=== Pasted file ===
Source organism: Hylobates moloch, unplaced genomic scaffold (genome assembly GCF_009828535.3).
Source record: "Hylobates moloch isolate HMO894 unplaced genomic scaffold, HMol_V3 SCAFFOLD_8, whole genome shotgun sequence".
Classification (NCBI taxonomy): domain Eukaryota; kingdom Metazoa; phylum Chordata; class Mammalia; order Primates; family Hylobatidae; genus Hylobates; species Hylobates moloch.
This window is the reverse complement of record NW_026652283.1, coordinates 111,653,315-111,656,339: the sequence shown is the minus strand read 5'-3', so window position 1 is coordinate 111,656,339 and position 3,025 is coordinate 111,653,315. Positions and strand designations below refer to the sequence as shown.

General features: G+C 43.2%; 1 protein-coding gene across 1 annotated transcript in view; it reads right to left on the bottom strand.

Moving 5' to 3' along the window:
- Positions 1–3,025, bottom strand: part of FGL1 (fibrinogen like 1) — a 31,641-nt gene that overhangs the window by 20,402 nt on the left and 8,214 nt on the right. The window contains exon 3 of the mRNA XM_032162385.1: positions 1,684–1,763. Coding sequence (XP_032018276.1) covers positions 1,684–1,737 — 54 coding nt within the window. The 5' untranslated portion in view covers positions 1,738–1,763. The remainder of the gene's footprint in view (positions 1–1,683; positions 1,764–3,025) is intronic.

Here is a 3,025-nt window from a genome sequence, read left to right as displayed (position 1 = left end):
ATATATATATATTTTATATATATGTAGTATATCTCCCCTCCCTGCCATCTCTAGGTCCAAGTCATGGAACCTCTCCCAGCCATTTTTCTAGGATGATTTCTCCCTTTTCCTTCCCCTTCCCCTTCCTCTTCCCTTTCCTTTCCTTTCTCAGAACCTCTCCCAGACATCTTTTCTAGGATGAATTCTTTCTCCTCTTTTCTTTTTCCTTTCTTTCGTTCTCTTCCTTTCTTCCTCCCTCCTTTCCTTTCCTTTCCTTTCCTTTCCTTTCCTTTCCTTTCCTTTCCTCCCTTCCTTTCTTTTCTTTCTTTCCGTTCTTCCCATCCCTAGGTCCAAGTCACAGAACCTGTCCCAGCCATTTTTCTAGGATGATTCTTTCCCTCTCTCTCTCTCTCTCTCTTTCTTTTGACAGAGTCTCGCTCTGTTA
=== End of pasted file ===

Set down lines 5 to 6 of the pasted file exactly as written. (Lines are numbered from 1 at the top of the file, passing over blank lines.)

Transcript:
General features: G+C 43.2%; 1 protein-coding gene across 1 annotated transcript in view; it reads right to left on the bottom strand.

Moving 5' to 3' along the window: